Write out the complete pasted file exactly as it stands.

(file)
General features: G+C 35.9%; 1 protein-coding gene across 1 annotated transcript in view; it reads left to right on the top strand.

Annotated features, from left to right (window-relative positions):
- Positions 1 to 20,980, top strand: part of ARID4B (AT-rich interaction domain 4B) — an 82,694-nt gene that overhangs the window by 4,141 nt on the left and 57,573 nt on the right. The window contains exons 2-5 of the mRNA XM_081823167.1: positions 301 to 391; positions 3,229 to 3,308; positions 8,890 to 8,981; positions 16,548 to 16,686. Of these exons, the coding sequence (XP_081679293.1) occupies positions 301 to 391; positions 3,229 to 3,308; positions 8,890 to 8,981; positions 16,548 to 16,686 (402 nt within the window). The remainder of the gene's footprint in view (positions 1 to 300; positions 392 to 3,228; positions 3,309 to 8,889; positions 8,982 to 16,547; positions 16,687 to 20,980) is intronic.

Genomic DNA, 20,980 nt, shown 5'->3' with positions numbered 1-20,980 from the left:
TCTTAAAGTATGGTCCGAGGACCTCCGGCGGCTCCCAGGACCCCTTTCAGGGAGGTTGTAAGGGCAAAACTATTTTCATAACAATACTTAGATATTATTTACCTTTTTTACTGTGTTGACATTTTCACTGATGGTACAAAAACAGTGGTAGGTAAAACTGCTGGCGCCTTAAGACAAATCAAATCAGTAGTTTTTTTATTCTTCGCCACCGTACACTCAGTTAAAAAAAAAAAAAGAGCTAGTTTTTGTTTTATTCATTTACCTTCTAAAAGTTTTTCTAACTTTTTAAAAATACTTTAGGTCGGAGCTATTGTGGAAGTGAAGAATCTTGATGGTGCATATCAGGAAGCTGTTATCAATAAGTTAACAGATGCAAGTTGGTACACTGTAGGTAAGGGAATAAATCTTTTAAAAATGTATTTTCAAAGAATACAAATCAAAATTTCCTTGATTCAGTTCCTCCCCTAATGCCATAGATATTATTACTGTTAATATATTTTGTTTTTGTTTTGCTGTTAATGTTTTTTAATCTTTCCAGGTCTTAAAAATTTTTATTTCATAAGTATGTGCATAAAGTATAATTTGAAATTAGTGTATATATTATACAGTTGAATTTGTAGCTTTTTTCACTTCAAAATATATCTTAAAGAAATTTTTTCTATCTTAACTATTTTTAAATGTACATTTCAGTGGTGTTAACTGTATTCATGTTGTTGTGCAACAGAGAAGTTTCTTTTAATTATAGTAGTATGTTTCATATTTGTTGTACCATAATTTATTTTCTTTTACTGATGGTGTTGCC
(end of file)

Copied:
General features: G+C 35.9%; 1 protein-coding gene across 1 annotated transcript in view; it reads left to right on the top strand.

Annotated features, from left to right (window-relative positions):
- Positions 1 to 20,980, top strand: part of ARID4B (AT-rich interaction domain 4B) — an 82,694-nt gene that overhangs the window by 4,141 nt on the left and 57,573 nt on the right. The window contains exons 2-5 of the mRNA XM_081823167.1: positions 301 to 391; positions 3,229 to 3,308; positions 8,890 to 8,981; positions 16,548 to 16,686. Of these exons, the coding sequence (XP_081679293.1) occupies positions 301 to 391; positions 3,229 to 3,308; positions 8,890 to 8,981; positions 16,548 to 16,686 (402 nt within the window). The remainder of the gene's footprint in view (positions 1 to 300; positions 392 to 3,228; positions 3,309 to 8,889; positions 8,982 to 16,547; positions 16,687 to 20,980) is intronic.

Genomic DNA, 20,980 nt, shown 5'->3' with positions numbered 1-20,980 from the left:
TCTTAAAGTATGGTCCGAGGACCTCCGGCGGCTCCCAGGACCCCTTTCAGGGAGGTTGTAAGGGCAAAACTATTTTCATAACAATACTTAGATATTATTTACCTTTTTTACTGTGTTGACATTTTCACTGATGGTACAAAAACAGTGGTAGGTAAAACTGCTGGCGCCTTAAGACAAATCAAATCAGTAGTTTTTTTATTCTTCGCCACCGTACACTCAGTTAAAAAAAAAAAAAGAGCTAGTTTTTGTTTTATTCATTTACCTTCTAAAAGTTTTTCTAACTTTTTAAAAATACTTTAGGTCGGAGCTATTGTGGAAGTGAAGAATCTTGATGGTGCATATCAGGAAGCTGTTATCAATAAGTTAACAGATGCAAGTTGGTACACTGTAGGTAAGGGAATAAATCTTTTAAAAATGTATTTTCAAAGAATACAAATCAAAATTTCCTTGATTCAGTTCCTCCCCTAATGCCATAGATATTATTACTGTTAATATATTTTGTTTTTGTTTTGCTGTTAATGTTTTTTAATCTTTCCAGGTCTTAAAAATTTTTATTTCATAAGTATGTGCATAAAGTATAATTTGAAATTAGTGTATATATTATACAGTTGAATTTGTAGCTTTTTTCACTTCAAAATATATCTTAAAGAAATTTTTTCTATCTTAACTATTTTTAAATGTACATTTCAGTGGTGTTAACTGTATTCATGTTGTTGTGCAACAGAGAAGTTTCTTTTAATTATAGTAGTATGTTTCATATTTGTTGTACCATAATTTATTTTCTTTTACTGATGGTGTTGCC